Speed dating zero matches

Men and women are rotated to meet each other over a series of short "dates" usually lasting from three to eight minutes depending on the organization running the event.At the end of each interval, the organizer rings a bell, clinks a glass, or blows a whistle to signal the participants to move on to the next date.

At the end of the event participants submit to the organizers a list of who they would like to provide their contact information to.If there is a match, contact information is forwarded to both parties.Speed dating is a formalized matchmaking process of dating system whose purpose is to encourage people to meet a large number of new people.Its origins are credited to Rabbi Yaacov Deyo of Aish Ha Torah, originally as a way to help Jewish singles meet and marry.On the other hand, feedback and gratification are delayed as participants must wait a day or two for their results to come in.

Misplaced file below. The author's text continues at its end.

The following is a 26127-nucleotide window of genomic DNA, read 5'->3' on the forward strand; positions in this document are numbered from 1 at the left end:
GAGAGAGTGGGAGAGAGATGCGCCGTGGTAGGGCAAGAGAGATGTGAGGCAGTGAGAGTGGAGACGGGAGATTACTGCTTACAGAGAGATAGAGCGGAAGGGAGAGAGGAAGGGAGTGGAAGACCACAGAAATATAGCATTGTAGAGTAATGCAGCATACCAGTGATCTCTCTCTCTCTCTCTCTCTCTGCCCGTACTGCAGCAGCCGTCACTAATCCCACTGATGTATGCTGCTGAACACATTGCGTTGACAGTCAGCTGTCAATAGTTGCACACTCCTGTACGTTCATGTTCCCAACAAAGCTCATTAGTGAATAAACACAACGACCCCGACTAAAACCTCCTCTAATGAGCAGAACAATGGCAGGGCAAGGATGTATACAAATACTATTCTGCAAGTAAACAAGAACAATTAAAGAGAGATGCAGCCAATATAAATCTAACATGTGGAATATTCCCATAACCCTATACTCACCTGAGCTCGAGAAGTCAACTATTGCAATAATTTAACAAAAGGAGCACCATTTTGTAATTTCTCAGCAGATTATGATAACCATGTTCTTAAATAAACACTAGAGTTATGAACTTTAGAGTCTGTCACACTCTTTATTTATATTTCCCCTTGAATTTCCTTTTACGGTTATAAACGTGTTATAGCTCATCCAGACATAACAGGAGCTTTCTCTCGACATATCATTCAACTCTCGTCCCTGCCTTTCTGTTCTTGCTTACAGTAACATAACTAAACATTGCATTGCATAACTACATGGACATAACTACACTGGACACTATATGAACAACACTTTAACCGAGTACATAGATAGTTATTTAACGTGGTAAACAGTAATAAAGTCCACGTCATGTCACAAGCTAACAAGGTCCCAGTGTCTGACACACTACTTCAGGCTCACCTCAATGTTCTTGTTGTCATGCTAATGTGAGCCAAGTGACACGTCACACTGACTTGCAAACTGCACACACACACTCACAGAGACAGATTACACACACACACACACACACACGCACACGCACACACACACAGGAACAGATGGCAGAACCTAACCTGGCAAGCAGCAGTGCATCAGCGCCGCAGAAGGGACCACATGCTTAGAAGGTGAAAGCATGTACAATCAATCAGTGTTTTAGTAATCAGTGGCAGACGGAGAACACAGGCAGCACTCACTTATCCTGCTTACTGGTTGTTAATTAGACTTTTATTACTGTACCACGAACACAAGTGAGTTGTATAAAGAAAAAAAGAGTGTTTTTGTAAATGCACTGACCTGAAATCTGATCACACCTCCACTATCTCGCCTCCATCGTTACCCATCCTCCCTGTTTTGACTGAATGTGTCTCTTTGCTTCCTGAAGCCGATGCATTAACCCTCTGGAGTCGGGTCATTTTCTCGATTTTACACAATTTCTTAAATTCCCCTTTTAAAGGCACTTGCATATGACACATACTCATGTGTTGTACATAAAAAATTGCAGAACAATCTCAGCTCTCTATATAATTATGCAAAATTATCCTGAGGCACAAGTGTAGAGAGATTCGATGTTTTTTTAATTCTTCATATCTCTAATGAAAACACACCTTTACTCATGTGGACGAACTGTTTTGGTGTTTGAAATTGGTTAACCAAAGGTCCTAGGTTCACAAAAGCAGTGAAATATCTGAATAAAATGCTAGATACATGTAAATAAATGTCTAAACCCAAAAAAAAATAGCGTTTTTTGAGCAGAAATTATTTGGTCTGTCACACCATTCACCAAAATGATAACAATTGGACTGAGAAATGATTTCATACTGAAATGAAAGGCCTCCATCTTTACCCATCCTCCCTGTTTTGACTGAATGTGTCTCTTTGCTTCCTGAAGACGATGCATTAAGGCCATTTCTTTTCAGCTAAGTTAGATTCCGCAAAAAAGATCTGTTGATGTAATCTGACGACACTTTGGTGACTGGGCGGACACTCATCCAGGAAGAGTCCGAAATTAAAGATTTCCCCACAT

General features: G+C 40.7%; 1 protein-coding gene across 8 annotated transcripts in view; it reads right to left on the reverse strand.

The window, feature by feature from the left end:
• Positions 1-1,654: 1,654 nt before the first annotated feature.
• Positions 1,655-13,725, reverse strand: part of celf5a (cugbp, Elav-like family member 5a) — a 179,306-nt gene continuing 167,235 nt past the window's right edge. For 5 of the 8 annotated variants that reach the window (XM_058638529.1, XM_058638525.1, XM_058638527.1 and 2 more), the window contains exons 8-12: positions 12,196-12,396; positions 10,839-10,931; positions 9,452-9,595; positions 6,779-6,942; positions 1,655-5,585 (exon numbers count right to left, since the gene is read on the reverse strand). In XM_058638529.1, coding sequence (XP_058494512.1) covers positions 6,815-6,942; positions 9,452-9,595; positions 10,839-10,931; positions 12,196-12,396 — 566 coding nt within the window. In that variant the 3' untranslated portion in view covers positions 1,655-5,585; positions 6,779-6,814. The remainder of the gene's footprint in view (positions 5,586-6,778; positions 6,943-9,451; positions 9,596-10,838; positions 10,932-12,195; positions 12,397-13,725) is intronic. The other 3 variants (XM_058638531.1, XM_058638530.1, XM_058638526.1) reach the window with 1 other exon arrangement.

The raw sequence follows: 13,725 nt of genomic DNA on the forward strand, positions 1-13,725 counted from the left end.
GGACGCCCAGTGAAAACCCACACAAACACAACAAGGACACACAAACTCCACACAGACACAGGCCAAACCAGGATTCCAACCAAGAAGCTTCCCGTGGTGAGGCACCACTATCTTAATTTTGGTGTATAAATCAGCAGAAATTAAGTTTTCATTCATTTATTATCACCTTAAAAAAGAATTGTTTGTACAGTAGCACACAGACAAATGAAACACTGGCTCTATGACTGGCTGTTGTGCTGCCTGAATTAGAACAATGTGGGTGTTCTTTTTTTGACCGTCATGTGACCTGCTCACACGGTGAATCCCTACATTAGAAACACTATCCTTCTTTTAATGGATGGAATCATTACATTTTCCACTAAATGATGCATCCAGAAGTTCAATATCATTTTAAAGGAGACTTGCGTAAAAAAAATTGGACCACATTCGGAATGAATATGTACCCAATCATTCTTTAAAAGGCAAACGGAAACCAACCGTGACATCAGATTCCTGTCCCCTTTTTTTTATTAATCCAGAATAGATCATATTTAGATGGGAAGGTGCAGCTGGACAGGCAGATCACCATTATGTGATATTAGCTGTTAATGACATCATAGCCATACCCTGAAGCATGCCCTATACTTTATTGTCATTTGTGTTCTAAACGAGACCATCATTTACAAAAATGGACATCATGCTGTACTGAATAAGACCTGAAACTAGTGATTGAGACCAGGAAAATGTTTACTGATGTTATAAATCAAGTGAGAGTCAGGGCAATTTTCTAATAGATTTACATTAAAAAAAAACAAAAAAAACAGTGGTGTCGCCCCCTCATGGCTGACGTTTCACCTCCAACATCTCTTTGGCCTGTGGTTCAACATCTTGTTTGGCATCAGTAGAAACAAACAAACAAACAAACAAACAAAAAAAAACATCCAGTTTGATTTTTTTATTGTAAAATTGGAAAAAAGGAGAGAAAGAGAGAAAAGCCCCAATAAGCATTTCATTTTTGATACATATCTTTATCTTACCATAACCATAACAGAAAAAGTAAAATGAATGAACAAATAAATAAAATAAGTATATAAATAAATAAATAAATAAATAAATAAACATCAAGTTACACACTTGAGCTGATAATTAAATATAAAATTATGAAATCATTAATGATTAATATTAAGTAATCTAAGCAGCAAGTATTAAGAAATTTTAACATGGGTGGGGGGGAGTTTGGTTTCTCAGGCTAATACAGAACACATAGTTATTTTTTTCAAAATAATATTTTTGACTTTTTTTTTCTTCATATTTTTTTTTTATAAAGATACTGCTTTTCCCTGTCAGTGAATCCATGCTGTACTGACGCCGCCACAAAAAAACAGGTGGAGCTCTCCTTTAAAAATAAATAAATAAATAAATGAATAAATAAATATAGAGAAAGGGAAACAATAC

The time limit ensures that a participant will not be stuck with a boorish match for very long, and prevents participants from monopolizing one another's time.

There have been several studies of the round-robin dating systems themselves, as well as studies of interpersonal attraction that are relevant to these events.

Other studies found speed-dating data useful as a way to observe individual choices among random participants.

On the other hand, the random matching precludes the various cues, such as eye contact, that people use in bars to preselect each other before chatting them up.

According to the New York Times, participants in speed dating experience an average of 2 in 10 or 3 in 10 matches.

The first speed-dating event took place at Peet’s Café in Beverly Hills in late 1998.